The starting point is this: that in our isolation and enforced social distancing, we are discovering the bonds of our common humanity. Let me give you a couple of specific examples, in case you aren’t sure you agree with that observation. Let’s start with American politics. Farmers and bankers, television personalities and assembly line workers, moms and dads, even the politicians themselves, have worried over the increasingly vitriolic rancor between people of different political parties the last few years. Bipartisan cooperation, whether in town halls or the halls of congress, seemed increasingly to be viewed as nearly an act of treason. Yet last night the U.S. Senate passed a relief package for Americans by a vote of 96-0. According to NPR, “Ahead of the 96-0 vote, Senate Majority Leader Mitch McConnell (R-Ky.) told lawmakers, ‘Our nation obviously is going through a kind of crisis that is totally unprecedented in living memory.'” In other words, in a crisis, we come together. 96 to 0. You may say, “Well, that’s a no-brainer. Of course no one is going to vote to withhold help from people in a crisis.”

Well yes. That’s the point.

It’s not just the politicians, and it’s not just the “big” things like passing relief bills. In countries all over the world, people living in social isolation to prevent contagion have begun singing and even clapping together from apartment windows and balconies. A Common Dreams article links to videos from Italy, Lebanon, and Spain that show people “seeking out human connection” that maintains health and hope in a time of social isolation and separation, The Guardian posted a video (please watch it!) that shows how “In January in the Chinese city of Wuhan, where the outbreak is believed to have begun, residents chanted ‘jiāyóu,’ or ‘keep up the fight,’ for the city and its people.”

Did you feel something move within you when you watched these videos? If not, please read tomorrow’s blog. There’s a physiological reason for being unable to feel a response to such videos, just as there’s a physiological reason for feeling moved by them. It is interesting that simply viewing such things on a video can elicit almost the same response as participating in them.

For now, I want to focus on what it was you felt stirring inside you when you heard the people of desperate Wuhan, back at the beginning of all this outbreak in January, calling to one another from their balconies in solidarity and hope — literally in the cold darkness of a deep winter night. Back in January, this kind of isolation had never happened before — nowhere in the world, and at no time in history. The move to shut down an entire city with millions of residents was unprecedented. It turned out to be so effective that of course now it’s being practiced worldwide. Epidemiologists and other health professionals know exactly what the alternative outcome to this pandemic looks like, and quarantine on a massive scale prevented, and is still preventing, literally horrific loss of life.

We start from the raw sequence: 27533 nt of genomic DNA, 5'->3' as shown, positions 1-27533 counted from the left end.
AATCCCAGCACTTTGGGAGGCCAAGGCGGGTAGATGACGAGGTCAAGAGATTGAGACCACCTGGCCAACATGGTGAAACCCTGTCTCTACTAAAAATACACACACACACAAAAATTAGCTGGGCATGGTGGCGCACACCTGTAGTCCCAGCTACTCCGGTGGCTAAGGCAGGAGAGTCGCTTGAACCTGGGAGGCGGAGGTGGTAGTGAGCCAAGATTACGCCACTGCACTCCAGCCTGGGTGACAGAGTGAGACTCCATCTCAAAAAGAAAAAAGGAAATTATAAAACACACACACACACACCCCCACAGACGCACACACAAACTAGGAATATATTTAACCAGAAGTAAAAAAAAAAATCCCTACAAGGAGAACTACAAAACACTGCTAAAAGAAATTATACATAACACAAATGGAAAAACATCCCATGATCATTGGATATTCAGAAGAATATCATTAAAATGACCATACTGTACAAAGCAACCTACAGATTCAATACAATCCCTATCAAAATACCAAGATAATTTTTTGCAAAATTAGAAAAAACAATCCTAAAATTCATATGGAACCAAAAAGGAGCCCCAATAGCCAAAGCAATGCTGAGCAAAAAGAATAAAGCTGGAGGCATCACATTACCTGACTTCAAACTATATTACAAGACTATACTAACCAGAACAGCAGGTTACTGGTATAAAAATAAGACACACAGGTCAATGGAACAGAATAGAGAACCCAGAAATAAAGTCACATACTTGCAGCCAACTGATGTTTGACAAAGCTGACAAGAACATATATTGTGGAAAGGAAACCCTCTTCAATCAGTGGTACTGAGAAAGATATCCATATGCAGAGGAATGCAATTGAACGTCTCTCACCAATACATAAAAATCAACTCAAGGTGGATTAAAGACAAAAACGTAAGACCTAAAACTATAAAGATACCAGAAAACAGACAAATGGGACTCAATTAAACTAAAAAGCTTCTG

At the same time, there’s a different cost — and not an economic one, either — to quarantine on such a massive scale. Whether you call it quarantine, social distancing, self-isolation, or shelter-in-place, a requirement that people put distance between themselves and other human beings strikes us as somehow unbearable. I can’t count the number of times over the past few weeks I’ve had friends say some variant of, “I can’t imagine not going to my office!” or “I can’t imagine not at least going out to dinner at our favorite restaurant!” Or, more insistently, “There’s no way I can keep my kids from hanging out with their friends! I can’t imagine such a thing!”

Of course, reality is teaching our imaginations what’s actually possible. And if we refuse to retrain our imaginations, the very real threat of literally millions of deaths on unattended gurneys in overwhelmed hospitals is going to make local law enforcement start using hefty fines and future jail time to teach our imaginations new ways of thinking.

But here’s the interesting question: Why do cities and states have to make rules to keep people from being in contact when they know perfectly well they could catch a fatal disease from that contact? Why do people who know what could happen violate these rules, on purpose, to be together anyway — to the point where the rules have to be tightened to ensure enforcement? Why, when the lockdown tightens, do isolated people sing and clap and chant from their windows and balconies? And why does seeing those videos make something powerful move deep inside you?

Because relationship is essential. No, I am not saying you should break quarantine. I am saying that quarantine has taught you something your body and your heart and your soul have known all along, that even your imagination remembered — but that somehow, at a social and political level, this culture forgot: we are all relations. We are deeply, vitally, inextricably connected to one another through a strong-flowing river of Life itself. It is that River we feel stirring and flowing within us when, in the midst of our own fear and isolation, we hear the people of Wuhan calling out to one other and together, chanting in the darkness of winter and the night of a terror that now visits us all: “Keep up the fight! For the city and its people!” And we can FEEL that river of relationship.

Now look again at the picture I posted to express this true thing, at the top of this page. You can see the separate stones on the riverbed, and the sun glints off the surface of the water in beautiful ways that create additional shapes and colors. Yet, within and moving through this beautiful mosaic, is the water of the river itself.

So: In forced isolation from one another, we have discovered our deep and literally vital connection.

Paradox of this type should always make us stop and pay attention. For paradox is the hallmark of spiritual ways of knowing. Powerful paradox such as we are experiencing now signifies the presence of Knowledge from a particularly powerful source. You may think of that source in any of a number of ways, depending on your own religious or cultural traditions. But most traditions see that source as the author of, or expression of, Life itself.

This is not the end of the paradoxical power inherent in the situation moving through our world at this time. Nor is it the end of the ways the situation can be viewed through a lens of Indigenous Knowledge.